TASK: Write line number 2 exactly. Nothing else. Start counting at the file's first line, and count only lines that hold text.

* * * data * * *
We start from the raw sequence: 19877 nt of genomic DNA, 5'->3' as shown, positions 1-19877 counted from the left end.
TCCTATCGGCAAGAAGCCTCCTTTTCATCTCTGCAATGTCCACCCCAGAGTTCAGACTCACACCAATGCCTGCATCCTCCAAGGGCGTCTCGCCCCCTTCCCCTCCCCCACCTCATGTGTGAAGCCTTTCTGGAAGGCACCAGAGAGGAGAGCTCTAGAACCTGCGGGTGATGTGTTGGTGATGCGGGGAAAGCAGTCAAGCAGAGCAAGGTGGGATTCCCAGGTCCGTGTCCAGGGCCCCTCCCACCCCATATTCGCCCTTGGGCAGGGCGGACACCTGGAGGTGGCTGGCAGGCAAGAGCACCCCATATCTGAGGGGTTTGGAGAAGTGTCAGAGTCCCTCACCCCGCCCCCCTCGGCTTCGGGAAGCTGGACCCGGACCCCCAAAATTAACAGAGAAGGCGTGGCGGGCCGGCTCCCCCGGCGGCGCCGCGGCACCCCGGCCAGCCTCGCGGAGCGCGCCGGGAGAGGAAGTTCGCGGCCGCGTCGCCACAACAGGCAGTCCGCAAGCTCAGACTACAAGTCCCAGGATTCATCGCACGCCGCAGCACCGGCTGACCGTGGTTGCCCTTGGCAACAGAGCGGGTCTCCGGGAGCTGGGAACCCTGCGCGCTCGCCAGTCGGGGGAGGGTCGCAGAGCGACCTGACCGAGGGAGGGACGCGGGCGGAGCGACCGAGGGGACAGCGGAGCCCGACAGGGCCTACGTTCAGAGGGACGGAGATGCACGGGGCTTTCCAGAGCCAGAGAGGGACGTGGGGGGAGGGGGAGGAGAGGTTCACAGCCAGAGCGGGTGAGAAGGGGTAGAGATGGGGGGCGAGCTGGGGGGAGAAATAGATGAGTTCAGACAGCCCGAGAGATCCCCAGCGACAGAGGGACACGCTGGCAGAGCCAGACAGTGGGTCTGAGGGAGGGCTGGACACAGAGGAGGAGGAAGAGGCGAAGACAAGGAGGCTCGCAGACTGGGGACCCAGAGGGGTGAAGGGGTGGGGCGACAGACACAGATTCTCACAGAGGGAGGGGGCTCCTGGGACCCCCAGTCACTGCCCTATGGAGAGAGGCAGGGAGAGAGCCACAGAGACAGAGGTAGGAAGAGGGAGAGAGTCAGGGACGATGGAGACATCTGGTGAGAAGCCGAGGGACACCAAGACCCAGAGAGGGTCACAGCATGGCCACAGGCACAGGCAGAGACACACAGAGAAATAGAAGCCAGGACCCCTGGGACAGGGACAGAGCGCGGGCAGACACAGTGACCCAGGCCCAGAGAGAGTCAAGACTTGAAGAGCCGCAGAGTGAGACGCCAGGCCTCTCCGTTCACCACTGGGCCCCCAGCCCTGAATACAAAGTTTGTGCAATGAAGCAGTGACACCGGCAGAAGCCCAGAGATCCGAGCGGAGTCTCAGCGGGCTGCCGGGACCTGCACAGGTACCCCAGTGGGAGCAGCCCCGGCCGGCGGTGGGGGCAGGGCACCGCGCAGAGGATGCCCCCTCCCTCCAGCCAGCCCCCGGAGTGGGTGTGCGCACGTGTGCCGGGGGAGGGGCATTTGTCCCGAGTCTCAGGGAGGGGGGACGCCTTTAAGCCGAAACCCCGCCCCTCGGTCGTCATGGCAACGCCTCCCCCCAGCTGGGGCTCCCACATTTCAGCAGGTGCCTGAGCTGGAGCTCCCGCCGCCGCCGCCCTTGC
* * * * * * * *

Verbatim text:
TCCTATCGGCAAGAAGCCTCCTTTTCATCTCTGCAATGTCCACCCCAGAGTTCAGACTCACACCAATGCCTGCATCCTCCAAGGGCGTCTCGCCCCCTTCCCCTCCCCCACCTCATGTGTGAAGCCTTTCTGGAAGGCACCAGAGAGGAGAGCTCTAGAACCTGCGGGTGATGTGTTGGTGATGCGGGGAAAGCAGTCAAGCAGAGCAAGGTGGGATTCCCAGGTCCGTGTCCAGGGCCCCTCCCACCCCATATTCGCCCTTGGGCAGGGCGGACACCTGGAGGTGGCTGGCAGGCAAGAGCACCCCATATCTGAGGGGTTTGGAGAAGTGTCAGAGTCCCTCACCCCGCCCCCCTCGGCTTCGGGAAGCTGGACCCGGACCCCCAAAATTAACAGAGAAGGCGTGGCGGGCCGGCTCCCCCGGCGGCGCCGCGGCACCCCGGCCAGCCTCGCGGAGCGCGCCGGGAGAGGAAGTTCGCGGCCGCGTCGCCACAACAGGCAGTCCGCAAGCTCAGACTACAAGTCCCAGGATTCATCGCACGCCGCAGCACCGGCTGACCGTGGTTGCCCTTGGCAACAGAGCGGGTCTCCGGGAGCTGGGAACCCTGCGCGCTCGCCAGTCGGGGGAGGGTCGCAGAGCGACCTGACCGAGGGAGGGACGCGGGCGGAGCGACCGAGGGGACAGCGGAGCCCGACAGGGCCTACGTTCAGAGGGACGGAGATGCACGGGGCTTTCCAGAGCCAGAGAGGGACGTGGGGGGAGGGGGAGGAGAGGTTCACAGCCAGAGCGGGTGAGAAGGGGTAGAGATGGGGGGCGAGCTGGGGGGAGAAATAGATGAGTTCAGACAGCCCGAGAGATCCCCAGCGACAGAGGGACACGCTGGCAGAGCCAGACAGTGGGTCTGAGGGAGGGCTGGACACAGAGGAGGAGGAAGAGGCGAAGACAAGGAGGCTCGCAGACTGGGGACCCAGAGGGGTGAAGGGGTGGGGCGACAGACACAGATTCTCACAGAGGGAGGGGGCTCCTGGGACCCCCAGTCACTGCCCTATGGAGAGAGGCAGGGAGAGAGCCACAGAGACAGAGGTAGGAAGAGGGAGAGAGTCAGGGACGATGGAGACATCTGGTGAGAAGCCGAGGGACACCAAGACCCAGAGAGGGTCACAGCATGGCCACAGGCACAGGCAGAGACACACAGAGAAATAGAAGCCAGGACCCCTGGGACAGGGACAGAGCGCGGGCAGACACAGTGACCCAGGCCCAGAGAGAGTCAAGACTTGAAGAGCCGCAGAGTGAGACGCCAGGCCTCTCCGTTCACCACTGGGCCCCCAGCCCTGAATACAAAGTTTGTGCAATGAAGCAGTGACACCGGCAGAAGCCCAGAGATCCGAGCGGAGTCTCAGCGGGCTGCCGGGACCTGCACAGGTACCCCAGTGGGAGCAGCCCCGGCCGGCGGTGGGGGCAGGGCACCGCGCAGAGGATGCCCCCTCCCTCCAGCCAGCCCCCGGAGTGGGTGTGCGCACGTGTGCCGGGGGAGGGGCATTTGTCCCGAGTCTCAGGGAGGGGGGACGCCTTTAAGCCGAAACCCCGCCCCTCGGTCGTCATGGCAACGCCTCCCCCCAGCTGGGGCTCCCACATTTCAGCAGGTGCCTGAGCTGGAGCTCCCGCCGCCGCCGCCCTTGC